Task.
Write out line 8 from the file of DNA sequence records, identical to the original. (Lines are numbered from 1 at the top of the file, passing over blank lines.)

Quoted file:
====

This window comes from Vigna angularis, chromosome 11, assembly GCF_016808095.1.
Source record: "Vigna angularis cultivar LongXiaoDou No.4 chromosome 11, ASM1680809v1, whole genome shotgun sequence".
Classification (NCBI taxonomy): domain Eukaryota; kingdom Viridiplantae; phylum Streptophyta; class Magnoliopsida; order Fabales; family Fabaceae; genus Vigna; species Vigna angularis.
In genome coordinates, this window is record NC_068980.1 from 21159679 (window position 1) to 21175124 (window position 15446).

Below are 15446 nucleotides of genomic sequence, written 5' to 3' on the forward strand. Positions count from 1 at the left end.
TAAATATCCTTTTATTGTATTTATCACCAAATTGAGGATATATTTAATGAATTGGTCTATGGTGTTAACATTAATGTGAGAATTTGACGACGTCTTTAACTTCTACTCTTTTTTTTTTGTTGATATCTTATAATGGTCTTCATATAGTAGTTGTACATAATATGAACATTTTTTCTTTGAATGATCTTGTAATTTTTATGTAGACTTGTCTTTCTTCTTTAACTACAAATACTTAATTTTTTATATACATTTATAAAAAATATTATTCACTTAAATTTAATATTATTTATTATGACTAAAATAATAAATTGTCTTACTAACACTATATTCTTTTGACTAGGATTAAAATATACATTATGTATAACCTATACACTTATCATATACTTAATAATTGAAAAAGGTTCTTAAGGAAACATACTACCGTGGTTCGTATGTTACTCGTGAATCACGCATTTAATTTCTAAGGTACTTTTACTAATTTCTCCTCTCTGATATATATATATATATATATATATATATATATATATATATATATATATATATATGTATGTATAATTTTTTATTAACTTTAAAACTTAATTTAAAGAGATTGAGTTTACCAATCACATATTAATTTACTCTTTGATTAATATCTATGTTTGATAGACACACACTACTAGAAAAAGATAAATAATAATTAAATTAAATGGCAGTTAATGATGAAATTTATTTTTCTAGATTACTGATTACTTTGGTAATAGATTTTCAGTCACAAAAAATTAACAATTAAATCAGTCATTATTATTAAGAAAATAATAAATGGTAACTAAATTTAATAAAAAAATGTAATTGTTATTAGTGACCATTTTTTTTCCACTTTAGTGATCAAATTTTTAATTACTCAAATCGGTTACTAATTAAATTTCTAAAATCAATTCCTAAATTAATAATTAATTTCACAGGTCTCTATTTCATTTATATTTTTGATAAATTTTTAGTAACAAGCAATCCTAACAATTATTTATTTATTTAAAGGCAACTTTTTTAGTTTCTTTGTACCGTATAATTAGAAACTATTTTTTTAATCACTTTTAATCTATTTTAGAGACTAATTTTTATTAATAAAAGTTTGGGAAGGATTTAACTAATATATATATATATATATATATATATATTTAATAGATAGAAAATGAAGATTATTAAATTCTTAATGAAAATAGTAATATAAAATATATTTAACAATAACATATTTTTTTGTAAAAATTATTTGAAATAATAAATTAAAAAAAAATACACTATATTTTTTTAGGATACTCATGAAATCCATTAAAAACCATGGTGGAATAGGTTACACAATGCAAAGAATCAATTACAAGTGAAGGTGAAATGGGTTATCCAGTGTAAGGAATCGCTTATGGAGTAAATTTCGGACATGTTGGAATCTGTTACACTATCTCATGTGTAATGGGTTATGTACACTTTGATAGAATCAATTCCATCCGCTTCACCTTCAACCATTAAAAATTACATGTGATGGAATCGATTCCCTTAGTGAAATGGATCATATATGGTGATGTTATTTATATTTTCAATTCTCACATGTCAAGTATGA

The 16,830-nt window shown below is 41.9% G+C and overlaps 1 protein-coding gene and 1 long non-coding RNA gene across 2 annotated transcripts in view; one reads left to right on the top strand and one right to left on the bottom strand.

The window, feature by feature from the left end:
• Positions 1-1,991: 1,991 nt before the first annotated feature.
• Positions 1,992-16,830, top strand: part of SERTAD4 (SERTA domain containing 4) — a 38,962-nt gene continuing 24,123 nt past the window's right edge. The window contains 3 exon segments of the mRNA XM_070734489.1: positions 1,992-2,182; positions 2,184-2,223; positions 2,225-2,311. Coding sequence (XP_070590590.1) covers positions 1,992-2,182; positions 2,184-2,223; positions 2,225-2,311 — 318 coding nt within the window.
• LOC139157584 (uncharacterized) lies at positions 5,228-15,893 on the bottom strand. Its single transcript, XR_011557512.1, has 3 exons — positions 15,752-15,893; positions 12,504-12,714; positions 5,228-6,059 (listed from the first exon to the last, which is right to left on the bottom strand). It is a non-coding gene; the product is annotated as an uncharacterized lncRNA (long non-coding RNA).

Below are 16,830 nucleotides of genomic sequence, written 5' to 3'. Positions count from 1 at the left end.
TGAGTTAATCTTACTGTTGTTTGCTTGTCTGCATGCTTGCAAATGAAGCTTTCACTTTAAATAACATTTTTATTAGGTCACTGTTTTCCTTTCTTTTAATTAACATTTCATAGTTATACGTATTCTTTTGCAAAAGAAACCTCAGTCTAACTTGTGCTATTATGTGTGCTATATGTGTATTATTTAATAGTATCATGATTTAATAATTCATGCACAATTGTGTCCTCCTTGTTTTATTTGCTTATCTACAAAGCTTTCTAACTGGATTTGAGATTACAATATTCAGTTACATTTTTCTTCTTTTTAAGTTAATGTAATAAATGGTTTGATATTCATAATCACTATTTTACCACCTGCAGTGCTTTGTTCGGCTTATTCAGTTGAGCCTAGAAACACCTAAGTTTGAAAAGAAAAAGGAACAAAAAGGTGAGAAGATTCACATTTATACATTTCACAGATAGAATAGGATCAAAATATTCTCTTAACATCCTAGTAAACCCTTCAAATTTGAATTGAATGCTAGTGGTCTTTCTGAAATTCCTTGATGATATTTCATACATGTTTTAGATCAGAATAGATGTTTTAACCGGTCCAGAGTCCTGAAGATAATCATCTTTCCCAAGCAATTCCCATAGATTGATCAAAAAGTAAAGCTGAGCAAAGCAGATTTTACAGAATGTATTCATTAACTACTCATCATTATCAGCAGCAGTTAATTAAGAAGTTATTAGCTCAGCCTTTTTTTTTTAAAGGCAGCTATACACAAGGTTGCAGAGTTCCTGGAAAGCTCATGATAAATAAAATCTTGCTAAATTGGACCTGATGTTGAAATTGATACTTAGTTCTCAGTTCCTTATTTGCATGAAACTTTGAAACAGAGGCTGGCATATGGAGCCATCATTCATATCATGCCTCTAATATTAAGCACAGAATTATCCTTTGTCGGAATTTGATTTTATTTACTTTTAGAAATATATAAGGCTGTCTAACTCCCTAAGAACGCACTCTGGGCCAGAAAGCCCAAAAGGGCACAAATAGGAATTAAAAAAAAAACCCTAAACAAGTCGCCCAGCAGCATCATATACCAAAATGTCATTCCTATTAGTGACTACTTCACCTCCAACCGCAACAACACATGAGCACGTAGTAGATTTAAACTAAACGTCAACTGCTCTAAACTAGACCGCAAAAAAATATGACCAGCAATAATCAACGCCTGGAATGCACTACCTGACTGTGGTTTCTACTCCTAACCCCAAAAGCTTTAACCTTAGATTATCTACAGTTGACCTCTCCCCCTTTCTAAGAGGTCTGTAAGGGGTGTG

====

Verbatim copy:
The window, feature by feature from the left end: